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Wednesday, May 22, 2024

Covid-19: Flights of Europe’s best airline fall to zero

The World Travel and Tourism Council (WTTC) said this week that up to 50 million tourism jobs could be lost because of the Covid-19 pandemic as it "presents a significant threat to the industry’’. Given these circumstances, a prominent air travel company halts 90% of its air travel.

Scandinavian Airlines (SAS) has decided to halt “most of” its flights, stating that the demand for air travel has effectively fallen to zero. The move comes along with “temporary work reductions,” affecting some 10,000 employees.

“As an effect of the coronavirus (COVID-19) outbreak, and the measures that authorities have taken, the demand for international air travel is essentially non-existent,” the flag carrier of Denmark, Norway and Sweden said in a statement Sunday.

Starting on Monday, SAS will “halt most of its traffic” and resume its operations only when “conditions to conduct commercial aviation” arise again. The company will still operate return flights for those desiring to get back to Nordic countries.


“We will be at the disposal of the authorities to on their behalf take home stranded citizens or maintain infrastructure important to society, as far as possible,” SAS said.

The substantial halt in operations will drastically affect the company’s employees. Some 10,000, effectively 90 percent of its workforce, are set to be temporarily laid off – or to be subject to “temporary work reductions,” as the company put it.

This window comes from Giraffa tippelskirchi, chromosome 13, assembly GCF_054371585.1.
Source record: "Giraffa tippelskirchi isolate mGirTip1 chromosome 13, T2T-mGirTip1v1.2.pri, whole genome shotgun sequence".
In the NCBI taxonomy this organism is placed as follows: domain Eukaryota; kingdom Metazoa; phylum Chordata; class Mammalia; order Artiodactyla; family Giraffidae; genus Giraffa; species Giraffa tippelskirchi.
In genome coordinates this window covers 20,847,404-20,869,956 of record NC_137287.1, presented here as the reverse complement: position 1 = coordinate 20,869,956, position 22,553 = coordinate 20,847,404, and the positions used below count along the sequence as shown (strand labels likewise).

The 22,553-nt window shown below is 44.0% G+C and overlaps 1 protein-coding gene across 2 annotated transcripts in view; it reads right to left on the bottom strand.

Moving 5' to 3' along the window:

The coronavirus outbreak, classified a pandemic by the World Health Organization (WHO) earlier this week, has taken a heavy toll on air carriers. Fall in demand for travel amid the virus scare, as well as travel restrictions imposed by many nations, have already sent airline stocks into a nosedive.

On Friday, the three largest airlines in the US – Delta, American and United – said that they were in talks with the US government over potential state assistance due to the drop of air traffic. Meanwhile, European carriers are taking a heavy blow as well – for instance, British Airways reportedly told its employees it is to lay off workers both in the short term and “perhaps long term,” while Swiss International is taking half its fleet out of service and reducing working hours.

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The World Travel and Tourism Council (WTTC) said this week that up to 50 million tourism jobs could be lost because of the Covid-19 pandemic as it “presents a significant threat to the industry’’.

According to WTTC figures, the travel sector could shrink by up to 25 percent this year. On a positive note, the council’s Chief Executive Gloria Guevara said that “Travel and tourism has the strength to overcome this challenge and will emerge stronger.”

The tourism industry has been massively affected by the spread of the novel coronavirus, as many countries have introduced travel restrictions to contain its spread. Thousands of international flights have been canceled, with some insurance firms suspending travel coverage for new customers.

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Statistics show that Chinese airline passenger numbers dropped by almost 85 percent last month. The country’s aviation regulator said on Thursday that the drop had caused a 21 billion yuan ($3 billion) fall in revenue.

Korean Air has warned that Covid-19 could threaten its survival. According to data from Tourism Economics, the US travel and tourism industry could lose at least $24 billion in foreign spending this year. That would be equivalent to about seven times more than the industry lost during the SARS outbreak in 2003.

RT with additional input by GVS News Desk